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Why 174 TDs is the right number for the next Dáil

In any constituency review some people will be disappointed, writes the chair of the Electoral Commission

“Democracy is a system where people are counted, not weighed” – these words, written nearly 100 years ago by philosopher Muhammad Iqbal in a different context, are as relevant to us today as they were then. Today, as the debate over the constituency review moves on to the political impact of the recommendations, we should not forget that it is the people of Ireland who are central to the make-up of individual constituencies and the wider electoral landscape, precisely because it is the people who elect those representatives.

In every constituency review there will inevitably be some people who are disappointed with the outcome. However, the mandate of an Coimisiún Toghcháin is to examine and seek to protect and enhance the structures that determine how the people are represented, not who will represent them after the ballots are cast and the votes counted.

An Coimisiún Toghcháin, Ireland’s new electoral commission, itself barely six months old, has laid its independently assessed recommendations before the Oireachtas as to how we consider our Dáil constituencies should look for the next election.

The outcome of our recommendations, which are grounded in the population figures from Census 2022, will, if accepted and passed into law, see 174 TDs elected across 43 constituencies in the next general election. Seven constituencies remain entirely unchanged since the last review (Clare, Cork South-West, Donegal, Dublin Central, Kerry, Limerick County, and Waterford).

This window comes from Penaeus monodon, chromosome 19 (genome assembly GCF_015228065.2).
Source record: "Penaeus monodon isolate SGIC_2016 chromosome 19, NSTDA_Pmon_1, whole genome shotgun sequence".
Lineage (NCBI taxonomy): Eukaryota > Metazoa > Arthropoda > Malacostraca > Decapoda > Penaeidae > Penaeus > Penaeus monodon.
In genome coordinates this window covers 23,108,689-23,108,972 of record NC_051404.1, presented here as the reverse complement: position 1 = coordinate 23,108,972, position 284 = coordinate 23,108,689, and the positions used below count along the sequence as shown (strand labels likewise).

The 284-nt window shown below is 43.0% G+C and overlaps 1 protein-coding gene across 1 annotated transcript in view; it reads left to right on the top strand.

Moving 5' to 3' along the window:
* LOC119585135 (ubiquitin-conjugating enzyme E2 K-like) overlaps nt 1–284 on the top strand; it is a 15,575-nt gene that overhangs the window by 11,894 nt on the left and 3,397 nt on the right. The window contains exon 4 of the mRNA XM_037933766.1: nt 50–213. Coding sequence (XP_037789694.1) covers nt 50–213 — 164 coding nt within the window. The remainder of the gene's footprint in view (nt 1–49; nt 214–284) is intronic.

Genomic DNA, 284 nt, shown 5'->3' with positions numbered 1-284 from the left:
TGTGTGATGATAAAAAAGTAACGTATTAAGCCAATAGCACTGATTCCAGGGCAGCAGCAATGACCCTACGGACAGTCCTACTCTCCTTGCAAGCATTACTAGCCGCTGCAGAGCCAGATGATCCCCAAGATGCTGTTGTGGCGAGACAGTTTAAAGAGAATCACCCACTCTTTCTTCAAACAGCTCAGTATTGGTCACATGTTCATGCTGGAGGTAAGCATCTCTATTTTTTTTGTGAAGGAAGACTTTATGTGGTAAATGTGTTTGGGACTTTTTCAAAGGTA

However, the headline numbers belie a much more complex picture of Ireland’s rapidly changing electoral map.

Constituency Review 2023

The fundamentals of this constituency review are governed directly by our Constitution, Bunreacht na hÉireann, which provides that there should be one TD for every 20,000-30,000 people and that the level of representation should be the same throughout the country as far as practicable. In addition, electoral reform laws passed last year added other criteria, which included the need to respect county boundaries; the need for continuity; to be cognisant of geographical features; and that each constituency must have three, four or five seats. That legislation also fixed the range of seat numbers (171-181) which we could recommend.

The commission recommends 174 TDs for the next Dáil as we consider that this number of TDs allows us to best meet our constitutional and legal mandate. We examined closely the possibility of higher numbers within the range available to us, but to have done so would have resulted in proposing changes to almost every constituency in the country including many new breaches of county boundaries, with a disproportionate number of additional three-seat constituencies. In effect, the higher number would not have met our statutory conditions.